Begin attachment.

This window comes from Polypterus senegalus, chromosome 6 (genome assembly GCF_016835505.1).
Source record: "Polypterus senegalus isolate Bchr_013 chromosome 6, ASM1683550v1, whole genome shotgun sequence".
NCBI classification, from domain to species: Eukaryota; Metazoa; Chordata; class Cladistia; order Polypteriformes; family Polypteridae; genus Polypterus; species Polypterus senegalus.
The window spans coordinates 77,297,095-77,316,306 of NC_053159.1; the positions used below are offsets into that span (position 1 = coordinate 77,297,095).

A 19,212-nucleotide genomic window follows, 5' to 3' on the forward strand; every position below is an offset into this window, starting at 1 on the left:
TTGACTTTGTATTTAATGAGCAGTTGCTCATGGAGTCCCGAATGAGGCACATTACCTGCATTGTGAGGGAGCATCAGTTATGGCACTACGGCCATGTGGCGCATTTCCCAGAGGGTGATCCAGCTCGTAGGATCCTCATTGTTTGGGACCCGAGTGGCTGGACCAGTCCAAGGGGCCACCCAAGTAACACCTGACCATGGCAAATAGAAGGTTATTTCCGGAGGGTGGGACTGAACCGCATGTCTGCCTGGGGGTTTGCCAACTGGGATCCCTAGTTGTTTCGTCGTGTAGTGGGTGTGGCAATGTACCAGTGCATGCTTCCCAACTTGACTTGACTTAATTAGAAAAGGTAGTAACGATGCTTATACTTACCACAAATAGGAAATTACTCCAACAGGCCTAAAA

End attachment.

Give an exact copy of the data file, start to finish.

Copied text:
This window comes from Polypterus senegalus, chromosome 6 (genome assembly GCF_016835505.1).
Source record: "Polypterus senegalus isolate Bchr_013 chromosome 6, ASM1683550v1, whole genome shotgun sequence".
NCBI classification, from domain to species: Eukaryota; Metazoa; Chordata; class Cladistia; order Polypteriformes; family Polypteridae; genus Polypterus; species Polypterus senegalus.
The window spans coordinates 77,297,095-77,316,306 of NC_053159.1; the positions used below are offsets into that span (position 1 = coordinate 77,297,095).

A 19,212-nucleotide genomic window follows, 5' to 3' on the forward strand; every position below is an offset into this window, starting at 1 on the left:
TTGACTTTGTATTTAATGAGCAGTTGCTCATGGAGTCCCGAATGAGGCACATTACCTGCATTGTGAGGGAGCATCAGTTATGGCACTACGGCCATGTGGCGCATTTCCCAGAGGGTGATCCAGCTCGTAGGATCCTCATTGTTTGGGACCCGAGTGGCTGGACCAGTCCAAGGGGCCACCCAAGTAACACCTGACCATGGCAAATAGAAGGTTATTTCCGGAGGGTGGGACTGAACCGCATGTCTGCCTGGGGGTTTGCCAACTGGGATCCCTAGTTGTTTCGTCGTGTAGTGGGTGTGGCAATGTACCAGTGCATGCTTCCCAACTTGACTTGACTTAATTAGAAAAGGTAGTAACGATGCTTATACTTACCACAAATAGGAAATTACTCCAACAGGCCTAAAA